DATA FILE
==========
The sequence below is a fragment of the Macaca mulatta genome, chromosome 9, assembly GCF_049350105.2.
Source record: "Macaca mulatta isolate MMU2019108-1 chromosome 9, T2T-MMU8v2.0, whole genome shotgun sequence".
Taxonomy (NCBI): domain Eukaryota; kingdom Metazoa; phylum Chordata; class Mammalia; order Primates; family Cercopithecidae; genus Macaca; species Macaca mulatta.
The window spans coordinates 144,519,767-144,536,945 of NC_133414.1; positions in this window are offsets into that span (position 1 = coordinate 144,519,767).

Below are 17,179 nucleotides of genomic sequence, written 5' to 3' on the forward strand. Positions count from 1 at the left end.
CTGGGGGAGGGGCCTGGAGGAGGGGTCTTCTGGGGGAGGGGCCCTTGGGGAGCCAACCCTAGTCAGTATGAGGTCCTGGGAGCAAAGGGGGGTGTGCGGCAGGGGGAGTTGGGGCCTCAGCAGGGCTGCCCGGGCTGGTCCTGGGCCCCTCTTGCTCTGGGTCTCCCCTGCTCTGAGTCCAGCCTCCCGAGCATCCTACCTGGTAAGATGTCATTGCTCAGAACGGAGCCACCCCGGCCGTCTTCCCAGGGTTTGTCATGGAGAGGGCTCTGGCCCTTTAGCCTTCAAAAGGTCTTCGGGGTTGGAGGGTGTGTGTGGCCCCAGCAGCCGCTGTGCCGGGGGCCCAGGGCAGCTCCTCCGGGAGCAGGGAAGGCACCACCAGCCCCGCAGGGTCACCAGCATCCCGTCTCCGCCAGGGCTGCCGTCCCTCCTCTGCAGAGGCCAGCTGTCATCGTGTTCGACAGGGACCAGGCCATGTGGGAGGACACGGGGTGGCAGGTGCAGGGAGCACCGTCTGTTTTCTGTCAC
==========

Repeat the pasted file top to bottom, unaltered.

The sequence below is a fragment of the Macaca mulatta genome, chromosome 9, assembly GCF_049350105.2.
Source record: "Macaca mulatta isolate MMU2019108-1 chromosome 9, T2T-MMU8v2.0, whole genome shotgun sequence".
Taxonomy (NCBI): domain Eukaryota; kingdom Metazoa; phylum Chordata; class Mammalia; order Primates; family Cercopithecidae; genus Macaca; species Macaca mulatta.
The window spans coordinates 144,519,767-144,536,945 of NC_133414.1; positions in this window are offsets into that span (position 1 = coordinate 144,519,767).

Below are 17,179 nucleotides of genomic sequence, written 5' to 3' on the forward strand. Positions count from 1 at the left end.
CTGGGGGAGGGGCCTGGAGGAGGGGTCTTCTGGGGGAGGGGCCCTTGGGGAGCCAACCCTAGTCAGTATGAGGTCCTGGGAGCAAAGGGGGGTGTGCGGCAGGGGGAGTTGGGGCCTCAGCAGGGCTGCCCGGGCTGGTCCTGGGCCCCTCTTGCTCTGGGTCTCCCCTGCTCTGAGTCCAGCCTCCCGAGCATCCTACCTGGTAAGATGTCATTGCTCAGAACGGAGCCACCCCGGCCGTCTTCCCAGGGTTTGTCATGGAGAGGGCTCTGGCCCTTTAGCCTTCAAAAGGTCTTCGGGGTTGGAGGGTGTGTGTGGCCCCAGCAGCCGCTGTGCCGGGGGCCCAGGGCAGCTCCTCCGGGAGCAGGGAAGGCACCACCAGCCCCGCAGGGTCACCAGCATCCCGTCTCCGCCAGGGCTGCCGTCCCTCCTCTGCAGAGGCCAGCTGTCATCGTGTTCGACAGGGACCAGGCCATGTGGGAGGACACGGGGTGGCAGGTGCAGGGAGCACCGTCTGTTTTCTGTCAC